Banks operating in Dubai in 1969
Dubai had two local banks and six foreign banks.
The first local bank was the National Bank of Dubai, set up in 1963, with capital of QDR 20 million. The main shareholders were the Ruler of Dubai, the National Bank of Kuwait, Bank of America and National and Grindlays, which provided the bank s management. The National Bank of Kuwait acted as central bank and was also the local office of the Qatar-Dubai currency board. This was the largest financial institution in the country.
The other local bank was the Bank of Oman, founded in May 1967, by the Ghoreiri brothers, who originated from Dubai. The Ottoman Bank provided the management until 1968.
The foreign banks were the British Bank of the Middle East, which first opened up in Dubai in 1946; First National City Bank of New York, which had been in Dubai since 1963; Eastern Bank, a subsidiary of Chartered Bank, in Dubai since 1965; Habib Bank (Overseas) Ltd and United Bank, two Pakistani banks with branches in Dubai since 1965; and Arab Bank Ltd, which established itself in the emirate in September 1967.
Kuwaiti Crown Prince and Prime Minister meet with Paribas
In April 1969, a Kuwaiti delegation visited France on an official state visit, led by the Crown Prince and Prime Minister H.H. Sheikh Jaber Al-Ahmed Al-Jaber Al-Sabah. The French Prime Minister, Maurice Couve de Murville, first received the Crown Prince at a meeting on 15 April, and this was followed by a lunch with Bernard de Margerie, Paribas Deputy General Manager in charge of foreign affairs.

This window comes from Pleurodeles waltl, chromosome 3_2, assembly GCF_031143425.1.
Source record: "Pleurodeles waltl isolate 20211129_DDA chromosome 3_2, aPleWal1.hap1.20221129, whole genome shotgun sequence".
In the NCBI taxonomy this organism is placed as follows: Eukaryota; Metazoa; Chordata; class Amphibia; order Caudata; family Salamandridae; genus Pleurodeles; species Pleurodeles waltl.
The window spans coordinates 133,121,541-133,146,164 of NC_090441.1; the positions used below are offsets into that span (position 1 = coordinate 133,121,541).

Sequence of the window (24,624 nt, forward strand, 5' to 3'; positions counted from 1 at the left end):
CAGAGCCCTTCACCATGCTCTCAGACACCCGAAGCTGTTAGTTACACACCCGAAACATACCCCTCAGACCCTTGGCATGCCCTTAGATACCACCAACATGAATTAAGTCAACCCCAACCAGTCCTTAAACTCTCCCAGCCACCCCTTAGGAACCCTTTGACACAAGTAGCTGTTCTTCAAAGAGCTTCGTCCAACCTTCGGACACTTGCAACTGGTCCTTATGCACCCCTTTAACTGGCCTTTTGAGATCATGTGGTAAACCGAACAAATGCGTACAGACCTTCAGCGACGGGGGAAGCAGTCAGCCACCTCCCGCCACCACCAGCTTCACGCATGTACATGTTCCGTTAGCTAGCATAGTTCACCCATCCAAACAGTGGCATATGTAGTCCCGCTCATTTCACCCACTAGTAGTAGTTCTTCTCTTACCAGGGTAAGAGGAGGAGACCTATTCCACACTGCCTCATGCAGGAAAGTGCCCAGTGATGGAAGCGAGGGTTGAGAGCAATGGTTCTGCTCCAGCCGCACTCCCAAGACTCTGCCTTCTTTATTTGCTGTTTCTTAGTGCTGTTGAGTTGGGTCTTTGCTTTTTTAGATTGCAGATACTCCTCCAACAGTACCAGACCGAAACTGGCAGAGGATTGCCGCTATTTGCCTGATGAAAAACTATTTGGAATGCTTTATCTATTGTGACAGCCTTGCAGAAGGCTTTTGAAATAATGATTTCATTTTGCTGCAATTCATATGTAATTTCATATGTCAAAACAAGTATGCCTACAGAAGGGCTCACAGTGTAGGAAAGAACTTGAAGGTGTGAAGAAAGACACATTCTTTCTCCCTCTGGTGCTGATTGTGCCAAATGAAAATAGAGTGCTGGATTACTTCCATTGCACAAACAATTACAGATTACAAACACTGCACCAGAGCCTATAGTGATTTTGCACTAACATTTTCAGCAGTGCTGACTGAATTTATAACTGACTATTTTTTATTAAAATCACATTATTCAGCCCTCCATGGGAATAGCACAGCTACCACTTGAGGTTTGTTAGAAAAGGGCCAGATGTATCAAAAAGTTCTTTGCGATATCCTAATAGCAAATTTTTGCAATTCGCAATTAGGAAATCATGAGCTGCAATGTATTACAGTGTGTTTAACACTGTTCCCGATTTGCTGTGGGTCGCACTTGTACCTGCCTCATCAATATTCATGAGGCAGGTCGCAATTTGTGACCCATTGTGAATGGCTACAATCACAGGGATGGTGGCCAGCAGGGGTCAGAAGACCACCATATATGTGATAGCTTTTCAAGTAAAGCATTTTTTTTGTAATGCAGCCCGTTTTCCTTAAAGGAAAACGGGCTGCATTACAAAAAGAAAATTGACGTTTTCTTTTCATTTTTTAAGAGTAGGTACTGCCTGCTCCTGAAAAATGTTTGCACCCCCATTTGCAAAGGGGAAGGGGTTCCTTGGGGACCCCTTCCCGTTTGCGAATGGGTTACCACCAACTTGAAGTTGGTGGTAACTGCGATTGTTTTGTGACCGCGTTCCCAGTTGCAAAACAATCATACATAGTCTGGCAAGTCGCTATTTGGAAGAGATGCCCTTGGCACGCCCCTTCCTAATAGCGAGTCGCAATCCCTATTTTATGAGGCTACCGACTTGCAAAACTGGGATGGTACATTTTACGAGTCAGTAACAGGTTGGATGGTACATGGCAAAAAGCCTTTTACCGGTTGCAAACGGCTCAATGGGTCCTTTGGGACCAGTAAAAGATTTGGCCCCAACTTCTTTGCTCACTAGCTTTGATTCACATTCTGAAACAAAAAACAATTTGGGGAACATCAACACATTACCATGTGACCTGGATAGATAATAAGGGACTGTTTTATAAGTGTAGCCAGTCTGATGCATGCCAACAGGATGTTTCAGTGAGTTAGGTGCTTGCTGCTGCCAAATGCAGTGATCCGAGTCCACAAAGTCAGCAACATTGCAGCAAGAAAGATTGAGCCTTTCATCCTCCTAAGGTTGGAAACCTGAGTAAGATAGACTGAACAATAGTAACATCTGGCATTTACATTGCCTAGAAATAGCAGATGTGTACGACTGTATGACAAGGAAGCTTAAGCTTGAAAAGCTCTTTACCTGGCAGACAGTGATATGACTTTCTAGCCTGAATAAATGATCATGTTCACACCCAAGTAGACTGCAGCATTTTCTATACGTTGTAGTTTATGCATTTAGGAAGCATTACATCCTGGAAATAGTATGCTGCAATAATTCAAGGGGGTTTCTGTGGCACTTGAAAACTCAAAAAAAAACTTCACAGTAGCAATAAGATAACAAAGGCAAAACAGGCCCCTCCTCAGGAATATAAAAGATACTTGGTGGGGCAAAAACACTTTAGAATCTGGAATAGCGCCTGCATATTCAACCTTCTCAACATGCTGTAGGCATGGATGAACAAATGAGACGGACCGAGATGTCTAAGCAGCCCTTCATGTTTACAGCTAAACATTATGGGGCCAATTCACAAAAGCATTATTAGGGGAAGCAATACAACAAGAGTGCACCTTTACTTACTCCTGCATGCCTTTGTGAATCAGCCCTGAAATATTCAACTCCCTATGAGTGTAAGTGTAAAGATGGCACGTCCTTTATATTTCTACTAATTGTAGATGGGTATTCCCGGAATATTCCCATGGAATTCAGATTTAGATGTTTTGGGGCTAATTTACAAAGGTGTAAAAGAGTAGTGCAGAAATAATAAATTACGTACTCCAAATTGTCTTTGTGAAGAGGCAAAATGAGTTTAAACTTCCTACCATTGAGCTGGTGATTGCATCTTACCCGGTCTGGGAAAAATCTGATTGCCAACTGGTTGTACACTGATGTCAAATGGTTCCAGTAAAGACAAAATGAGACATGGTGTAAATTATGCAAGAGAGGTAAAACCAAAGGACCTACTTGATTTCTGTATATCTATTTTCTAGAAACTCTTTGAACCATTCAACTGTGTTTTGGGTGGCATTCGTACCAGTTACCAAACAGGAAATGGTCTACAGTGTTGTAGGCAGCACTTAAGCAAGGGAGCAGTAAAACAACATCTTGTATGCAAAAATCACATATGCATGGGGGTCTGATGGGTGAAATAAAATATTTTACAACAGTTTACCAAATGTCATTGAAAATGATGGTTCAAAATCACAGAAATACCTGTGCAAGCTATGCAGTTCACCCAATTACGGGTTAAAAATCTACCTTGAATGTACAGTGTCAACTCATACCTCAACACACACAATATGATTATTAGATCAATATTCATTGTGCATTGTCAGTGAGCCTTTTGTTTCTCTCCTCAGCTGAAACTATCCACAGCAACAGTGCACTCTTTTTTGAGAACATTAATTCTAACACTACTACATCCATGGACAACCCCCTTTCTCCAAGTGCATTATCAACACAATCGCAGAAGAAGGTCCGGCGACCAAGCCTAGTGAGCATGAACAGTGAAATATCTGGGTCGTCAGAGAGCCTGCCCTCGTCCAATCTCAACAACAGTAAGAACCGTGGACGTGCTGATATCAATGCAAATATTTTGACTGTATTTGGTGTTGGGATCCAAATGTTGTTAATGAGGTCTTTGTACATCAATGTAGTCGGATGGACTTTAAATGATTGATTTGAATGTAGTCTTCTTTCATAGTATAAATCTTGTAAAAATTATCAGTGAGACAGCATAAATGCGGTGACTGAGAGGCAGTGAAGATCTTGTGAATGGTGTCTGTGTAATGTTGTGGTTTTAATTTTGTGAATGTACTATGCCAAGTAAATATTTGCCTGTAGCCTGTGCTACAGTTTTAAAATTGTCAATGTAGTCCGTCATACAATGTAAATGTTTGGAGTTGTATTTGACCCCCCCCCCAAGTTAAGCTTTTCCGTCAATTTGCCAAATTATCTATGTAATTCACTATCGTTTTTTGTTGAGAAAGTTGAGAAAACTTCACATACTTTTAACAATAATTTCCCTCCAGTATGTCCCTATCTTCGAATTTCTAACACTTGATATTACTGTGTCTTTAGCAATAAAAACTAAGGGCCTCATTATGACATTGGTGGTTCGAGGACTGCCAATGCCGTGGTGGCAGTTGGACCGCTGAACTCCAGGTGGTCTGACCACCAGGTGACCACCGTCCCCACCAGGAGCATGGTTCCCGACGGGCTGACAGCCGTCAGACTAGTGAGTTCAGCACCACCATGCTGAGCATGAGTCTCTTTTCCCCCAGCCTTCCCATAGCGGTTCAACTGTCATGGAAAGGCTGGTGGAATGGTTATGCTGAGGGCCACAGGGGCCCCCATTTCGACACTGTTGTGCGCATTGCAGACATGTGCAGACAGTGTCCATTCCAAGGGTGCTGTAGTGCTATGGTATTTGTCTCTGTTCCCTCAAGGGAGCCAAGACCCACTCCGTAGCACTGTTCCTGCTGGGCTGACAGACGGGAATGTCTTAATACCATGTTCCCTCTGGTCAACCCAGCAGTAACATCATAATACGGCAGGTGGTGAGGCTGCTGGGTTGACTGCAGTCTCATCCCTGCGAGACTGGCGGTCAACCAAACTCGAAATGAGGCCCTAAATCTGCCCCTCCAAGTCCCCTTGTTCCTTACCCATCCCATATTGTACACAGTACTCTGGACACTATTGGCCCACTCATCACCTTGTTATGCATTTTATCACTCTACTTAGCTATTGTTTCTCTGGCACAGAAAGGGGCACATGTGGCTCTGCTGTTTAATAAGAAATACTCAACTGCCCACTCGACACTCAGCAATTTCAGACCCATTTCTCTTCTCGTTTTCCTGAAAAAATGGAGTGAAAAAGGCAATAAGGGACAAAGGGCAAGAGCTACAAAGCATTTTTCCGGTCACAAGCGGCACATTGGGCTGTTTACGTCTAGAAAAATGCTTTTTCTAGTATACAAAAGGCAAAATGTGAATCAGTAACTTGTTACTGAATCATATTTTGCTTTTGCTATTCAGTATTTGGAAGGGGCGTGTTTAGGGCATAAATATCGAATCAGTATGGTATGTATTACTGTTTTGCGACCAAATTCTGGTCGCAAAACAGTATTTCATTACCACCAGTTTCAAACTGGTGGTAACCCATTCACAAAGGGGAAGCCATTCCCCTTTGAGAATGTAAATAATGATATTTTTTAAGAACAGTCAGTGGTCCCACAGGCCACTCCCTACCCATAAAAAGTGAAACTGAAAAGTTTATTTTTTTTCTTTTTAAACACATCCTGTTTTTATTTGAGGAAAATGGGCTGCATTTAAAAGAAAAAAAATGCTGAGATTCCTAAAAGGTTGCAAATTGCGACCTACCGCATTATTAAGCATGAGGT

Invitation from the Emir of Bahrain
One of the most significant contacts in the 1960s between Paribas and the Gulf States was the official visit of the Emir of Bahrain, H.H. Sheikh Isa bin Salman Al Khalifa, to France in September 1969.
H.H. Sheikh Isa bin Salman Al Khalifa, the Emir of Bahrain was received by the French Prime Minister Jacques Chaban-Delmas, and invited to a lunch arranged by Paribas on 19 September. During the lunch, the Emir expressed his wish to see commercial and financial relations develop between France and Bahrain, and he invited Paribas repre- sentatives to go to Bahrain at their earliest convenience. The possibility of opening a Paribas branch in Bahrain was raised, and Paribas was advised to request authorisation to do so. The lunch s attendees also included H.R.H. Prince Khalifa bin Salman Al Khalifa, Bahrain s Prime Minister, H.H. Sheikh Mohammed bin Mubarak Al Khalifa, Minister for Foreign Affairs, and H.E. Sayed Mahmood Al Alawi, Minister of Finance. Paribas was represented by Michel François-Poncet, Bernard de Margerie, Gustave Rambaud, Claude Fromy and Jean-Jacques Michel. The French Ambassador to Kuwait, Paul Carton, also attended the lunch.
Paribas seeks the right strategy
Early in 1970, Paribas was still trying to decide on the most appropriate strategy to pursue in the Gulf region. Ongoing contact had been established with authorities, and a number of investment transactions had been concluded, but the Bank had as yet not carried out any sizeable deals anywhere in the Gulf States. Moreover, although Paribas had been the first French bank to show real interest in the region, other French competitors had since caught up.
Crédit Lyonnais had, for example, established itself in Kuwait and was already one of the largest banks in the country. In addition, in 1970, Crédit Lyonnais was behind the establishment of Union de Banques Arabes et Françaises (UBAF), a consortium bank in which it was the major shareholder alongside the central banks of several Arab States. Meanwhile, in April 1969, Société Générale and the Swiss Bank Corporation had set up the Banque Franco-Arabe d Investissements Internationaux.
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